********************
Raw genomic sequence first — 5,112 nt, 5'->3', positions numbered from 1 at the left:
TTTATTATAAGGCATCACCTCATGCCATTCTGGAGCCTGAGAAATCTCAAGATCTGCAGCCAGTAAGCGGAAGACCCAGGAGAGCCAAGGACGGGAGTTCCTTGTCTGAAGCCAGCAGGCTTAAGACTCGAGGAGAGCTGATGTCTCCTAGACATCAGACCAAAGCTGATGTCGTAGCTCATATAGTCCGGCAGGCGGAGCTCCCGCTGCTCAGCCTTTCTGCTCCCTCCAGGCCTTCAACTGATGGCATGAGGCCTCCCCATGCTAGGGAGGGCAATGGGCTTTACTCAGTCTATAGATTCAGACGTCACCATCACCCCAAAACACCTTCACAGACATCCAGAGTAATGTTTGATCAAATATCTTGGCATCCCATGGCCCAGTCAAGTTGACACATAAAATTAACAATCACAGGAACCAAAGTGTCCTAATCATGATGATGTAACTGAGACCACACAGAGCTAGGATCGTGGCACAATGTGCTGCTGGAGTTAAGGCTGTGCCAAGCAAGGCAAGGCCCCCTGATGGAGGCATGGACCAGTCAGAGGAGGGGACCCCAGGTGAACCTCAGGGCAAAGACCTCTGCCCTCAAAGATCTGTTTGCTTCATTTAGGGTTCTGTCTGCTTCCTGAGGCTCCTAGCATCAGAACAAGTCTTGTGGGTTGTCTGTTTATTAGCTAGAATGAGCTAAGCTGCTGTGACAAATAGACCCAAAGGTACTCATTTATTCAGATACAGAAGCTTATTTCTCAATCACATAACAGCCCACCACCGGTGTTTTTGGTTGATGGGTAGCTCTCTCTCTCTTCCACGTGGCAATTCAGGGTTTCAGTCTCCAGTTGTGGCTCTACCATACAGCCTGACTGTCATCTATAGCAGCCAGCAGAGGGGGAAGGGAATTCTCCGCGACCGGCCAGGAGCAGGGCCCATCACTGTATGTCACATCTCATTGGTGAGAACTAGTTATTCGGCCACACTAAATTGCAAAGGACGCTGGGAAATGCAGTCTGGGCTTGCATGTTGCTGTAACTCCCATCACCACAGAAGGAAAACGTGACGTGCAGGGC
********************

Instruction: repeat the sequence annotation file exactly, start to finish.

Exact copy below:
Raw genomic sequence first — 5,112 nt, 5'->3', positions numbered from 1 at the left:
TTTATTATAAGGCATCACCTCATGCCATTCTGGAGCCTGAGAAATCTCAAGATCTGCAGCCAGTAAGCGGAAGACCCAGGAGAGCCAAGGACGGGAGTTCCTTGTCTGAAGCCAGCAGGCTTAAGACTCGAGGAGAGCTGATGTCTCCTAGACATCAGACCAAAGCTGATGTCGTAGCTCATATAGTCCGGCAGGCGGAGCTCCCGCTGCTCAGCCTTTCTGCTCCCTCCAGGCCTTCAACTGATGGCATGAGGCCTCCCCATGCTAGGGAGGGCAATGGGCTTTACTCAGTCTATAGATTCAGACGTCACCATCACCCCAAAACACCTTCACAGACATCCAGAGTAATGTTTGATCAAATATCTTGGCATCCCATGGCCCAGTCAAGTTGACACATAAAATTAACAATCACAGGAACCAAAGTGTCCTAATCATGATGATGTAACTGAGACCACACAGAGCTAGGATCGTGGCACAATGTGCTGCTGGAGTTAAGGCTGTGCCAAGCAAGGCAAGGCCCCCTGATGGAGGCATGGACCAGTCAGAGGAGGGGACCCCAGGTGAACCTCAGGGCAAAGACCTCTGCCCTCAAAGATCTGTTTGCTTCATTTAGGGTTCTGTCTGCTTCCTGAGGCTCCTAGCATCAGAACAAGTCTTGTGGGTTGTCTGTTTATTAGCTAGAATGAGCTAAGCTGCTGTGACAAATAGACCCAAAGGTACTCATTTATTCAGATACAGAAGCTTATTTCTCAATCACATAACAGCCCACCACCGGTGTTTTTGGTTGATGGGTAGCTCTCTCTCTCTTCCACGTGGCAATTCAGGGTTTCAGTCTCCAGTTGTGGCTCTACCATACAGCCTGACTGTCATCTATAGCAGCCAGCAGAGGGGGAAGGGAATTCTCCGCGACCGGCCAGGAGCAGGGCCCATCACTGTATGTCACATCTCATTGGTGAGAACTAGTTATTCGGCCACACTAAATTGCAAAGGACGCTGGGAAATGCAGTCTGGGCTTGCATGTTGCTGTAACTCCCATCACCACAGAAGGAAAACGTGACGTGCAGGGC